“Logistics” covers all the routine operations of a plant except production, and some of the best known Lean tools are in this area, including:In-plant milk runs, using small trains to deliver parts and kits are a regular pitch from storage to production.Carts, designed to hold kits of parts and sometimes double as assembly fixtures. The kanbansystem, with cards regulating and sequencing a line.Supplier milk runs, with trucks making the rounds of suppliers, delivering empty containers and picking up matching quantities of many items along the way.
In the organization designed to support Lean,you do not have a high-level manager in charge of all machining and a different one in charge of all assembly. In a Lean plant you have instead managers in charge of product lines, with control over all the resources that can be dedicated. On the floor, going Lean does not mean gutting supervision. Quite the contrary. First-line managers have fewer reports than in traditional organizations, and devote part of their time to leading improvements and planning the careers of their people.Production itself is organized in small teams of multi-skilled operators, each led by its most experienced member. Support groups, for maintenance, quality, engineering, or human resources are also set up differently and have different missions.
Performance charts, posted on the floor, are updated and reviewed at the start of every shift to provide immediate feedback on results and keep employees engaged. The template you see has a column for each dimension of performance and rows for:Current statusAn aggregate historical trendA breakdown of the aggregate into categories, and A list of actions in progress.
Lean is a rich subject, and this is an elevator pitch for it. I could go on for a week. What is visible when you visit a Lean plant is more detailed than what I covered today, but still a small part of a technical and managerial substance that you cannot see unless you live long enough with the organization. Then you realize that, beyond practices, the competitive strength of a Lean organization is based on behaviors and beliefs shared by members at all levels and transmitted to new members. In other words, it’s a culture.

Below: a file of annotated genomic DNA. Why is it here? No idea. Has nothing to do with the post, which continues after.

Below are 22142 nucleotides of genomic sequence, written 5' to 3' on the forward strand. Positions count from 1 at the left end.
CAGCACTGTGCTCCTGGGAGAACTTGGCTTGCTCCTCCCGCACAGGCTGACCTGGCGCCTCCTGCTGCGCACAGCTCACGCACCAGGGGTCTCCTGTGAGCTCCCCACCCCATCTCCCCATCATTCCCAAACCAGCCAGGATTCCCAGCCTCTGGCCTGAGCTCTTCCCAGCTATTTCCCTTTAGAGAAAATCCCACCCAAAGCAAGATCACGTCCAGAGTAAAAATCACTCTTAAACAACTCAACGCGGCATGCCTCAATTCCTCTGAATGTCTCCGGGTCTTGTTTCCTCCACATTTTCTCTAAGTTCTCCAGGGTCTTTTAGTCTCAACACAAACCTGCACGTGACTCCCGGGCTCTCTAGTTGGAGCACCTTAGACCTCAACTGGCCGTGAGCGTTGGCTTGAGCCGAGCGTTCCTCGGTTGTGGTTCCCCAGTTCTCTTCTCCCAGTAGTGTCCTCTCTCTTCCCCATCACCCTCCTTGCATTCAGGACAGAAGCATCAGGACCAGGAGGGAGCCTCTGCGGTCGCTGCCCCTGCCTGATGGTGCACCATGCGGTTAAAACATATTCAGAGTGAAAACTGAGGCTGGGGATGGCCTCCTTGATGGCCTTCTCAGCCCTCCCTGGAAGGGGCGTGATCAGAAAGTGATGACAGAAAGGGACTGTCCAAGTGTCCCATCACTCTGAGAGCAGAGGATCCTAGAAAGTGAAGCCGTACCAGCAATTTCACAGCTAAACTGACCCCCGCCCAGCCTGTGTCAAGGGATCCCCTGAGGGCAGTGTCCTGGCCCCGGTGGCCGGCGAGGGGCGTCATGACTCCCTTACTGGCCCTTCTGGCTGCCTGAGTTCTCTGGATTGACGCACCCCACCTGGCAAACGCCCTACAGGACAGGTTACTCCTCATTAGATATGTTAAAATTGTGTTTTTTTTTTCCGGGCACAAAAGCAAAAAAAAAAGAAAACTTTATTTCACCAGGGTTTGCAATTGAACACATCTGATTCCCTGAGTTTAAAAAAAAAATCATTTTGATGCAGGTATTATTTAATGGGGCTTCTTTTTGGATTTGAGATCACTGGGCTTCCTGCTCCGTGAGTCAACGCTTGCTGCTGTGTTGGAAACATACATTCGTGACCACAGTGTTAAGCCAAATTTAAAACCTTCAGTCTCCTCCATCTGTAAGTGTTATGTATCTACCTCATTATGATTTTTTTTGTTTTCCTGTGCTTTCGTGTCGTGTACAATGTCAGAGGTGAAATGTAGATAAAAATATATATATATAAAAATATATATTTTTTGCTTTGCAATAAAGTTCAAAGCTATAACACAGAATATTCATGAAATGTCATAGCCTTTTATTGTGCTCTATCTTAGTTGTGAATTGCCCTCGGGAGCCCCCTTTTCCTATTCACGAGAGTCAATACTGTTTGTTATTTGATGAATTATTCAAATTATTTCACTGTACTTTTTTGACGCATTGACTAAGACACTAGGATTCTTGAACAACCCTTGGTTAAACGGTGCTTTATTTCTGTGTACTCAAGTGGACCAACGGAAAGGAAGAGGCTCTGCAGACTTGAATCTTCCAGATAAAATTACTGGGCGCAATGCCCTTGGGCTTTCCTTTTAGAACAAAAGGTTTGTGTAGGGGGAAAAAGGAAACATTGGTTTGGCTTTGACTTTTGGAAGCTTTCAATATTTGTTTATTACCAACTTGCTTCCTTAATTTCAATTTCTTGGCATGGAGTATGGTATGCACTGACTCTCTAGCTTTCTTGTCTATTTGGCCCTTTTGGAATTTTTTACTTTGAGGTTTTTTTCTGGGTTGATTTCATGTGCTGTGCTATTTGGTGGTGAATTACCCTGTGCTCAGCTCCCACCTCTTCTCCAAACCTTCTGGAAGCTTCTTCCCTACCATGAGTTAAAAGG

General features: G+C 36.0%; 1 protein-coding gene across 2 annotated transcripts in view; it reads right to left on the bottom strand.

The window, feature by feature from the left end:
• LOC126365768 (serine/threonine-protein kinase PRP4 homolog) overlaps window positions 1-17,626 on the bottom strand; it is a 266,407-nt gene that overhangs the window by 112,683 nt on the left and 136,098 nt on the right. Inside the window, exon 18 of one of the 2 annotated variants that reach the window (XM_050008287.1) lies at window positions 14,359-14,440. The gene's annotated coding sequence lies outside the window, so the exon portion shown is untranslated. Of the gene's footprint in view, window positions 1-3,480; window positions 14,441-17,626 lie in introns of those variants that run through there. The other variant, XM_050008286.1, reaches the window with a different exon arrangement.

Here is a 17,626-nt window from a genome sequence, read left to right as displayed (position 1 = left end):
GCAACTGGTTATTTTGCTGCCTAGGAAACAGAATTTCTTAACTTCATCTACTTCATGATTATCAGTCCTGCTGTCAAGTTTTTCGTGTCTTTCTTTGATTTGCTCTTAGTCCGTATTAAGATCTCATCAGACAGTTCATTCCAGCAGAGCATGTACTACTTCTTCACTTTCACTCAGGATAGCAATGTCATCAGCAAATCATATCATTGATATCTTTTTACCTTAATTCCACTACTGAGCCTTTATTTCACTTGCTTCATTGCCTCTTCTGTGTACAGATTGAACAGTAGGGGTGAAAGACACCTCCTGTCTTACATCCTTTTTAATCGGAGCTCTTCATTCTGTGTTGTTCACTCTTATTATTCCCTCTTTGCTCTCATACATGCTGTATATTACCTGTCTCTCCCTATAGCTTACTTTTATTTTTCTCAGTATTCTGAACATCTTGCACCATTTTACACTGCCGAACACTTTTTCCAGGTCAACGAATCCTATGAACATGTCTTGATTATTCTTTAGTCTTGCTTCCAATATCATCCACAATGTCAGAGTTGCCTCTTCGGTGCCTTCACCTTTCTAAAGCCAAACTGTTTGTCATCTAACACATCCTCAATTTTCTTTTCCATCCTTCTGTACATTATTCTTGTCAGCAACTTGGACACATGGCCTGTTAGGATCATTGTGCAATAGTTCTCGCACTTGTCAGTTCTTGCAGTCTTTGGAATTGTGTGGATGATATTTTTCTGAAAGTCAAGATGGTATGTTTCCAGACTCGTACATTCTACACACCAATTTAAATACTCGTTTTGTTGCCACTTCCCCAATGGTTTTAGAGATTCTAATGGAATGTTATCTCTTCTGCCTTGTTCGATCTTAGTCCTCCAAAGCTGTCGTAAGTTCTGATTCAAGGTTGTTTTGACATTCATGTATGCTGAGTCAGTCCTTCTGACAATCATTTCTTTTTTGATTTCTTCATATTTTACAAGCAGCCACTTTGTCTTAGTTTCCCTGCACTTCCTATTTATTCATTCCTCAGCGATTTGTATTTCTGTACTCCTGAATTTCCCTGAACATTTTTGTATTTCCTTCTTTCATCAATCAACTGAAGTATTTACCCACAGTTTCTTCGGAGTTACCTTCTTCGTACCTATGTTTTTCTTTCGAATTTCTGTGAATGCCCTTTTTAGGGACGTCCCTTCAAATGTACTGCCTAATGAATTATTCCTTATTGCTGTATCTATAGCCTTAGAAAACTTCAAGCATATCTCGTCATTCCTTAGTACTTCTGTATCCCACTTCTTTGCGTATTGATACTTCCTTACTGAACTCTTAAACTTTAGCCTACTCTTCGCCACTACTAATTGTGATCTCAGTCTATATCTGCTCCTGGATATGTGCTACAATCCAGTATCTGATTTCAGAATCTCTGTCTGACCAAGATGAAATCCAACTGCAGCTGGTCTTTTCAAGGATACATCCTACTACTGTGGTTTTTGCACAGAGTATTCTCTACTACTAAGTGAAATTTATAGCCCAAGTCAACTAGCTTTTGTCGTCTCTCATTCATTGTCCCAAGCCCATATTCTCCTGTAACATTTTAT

If you would like more information about what we do and the services we offer, do not hesitate to contact us. Thank you for your attention.We wish you the best success in your implementation of Lean.
Tools of Lean - EngineeringCells:
bag sewing Operator instructions in SMED in plastics auto parts extrusion Visual systems/5S in Mistake-proofing in aerospace car engine assembly 3/16/2013 11
Tools of Lean – Logistics/Production
Control In-plant milk run in forklift Kit cart used as work station manufacturing Kanban board in Supplier milk runs electrical products 3/16/2013 12
Tools of Lean – Organization
and People Product line manager Machining supervisor Assembly supervisor Cell team 1 Assembly line segment 1 Cell team 2 Assembly line segment 2 Cell team 3 Assembly line segment 3 ... ... 3/16/2013 13
Philosophy of Lean: Underlying principles•
Focus on how you use people.• Search for profits on the shop floor.• Make is easy to do what you do often.• Make all the work flow.• Improve, don’t optimize. 3/16/2013 16
Contact us• Address questions and
inquiries to: firstname.lastname@example.org• Visit my blog at: http://michelbaudin.com• Visit our website at: Worldwide: http://takttimes.com US: http://wefixfactories.com With Spanish partners Roberto Cortes and Jose Ignacio Erausquin 3/16/2013 18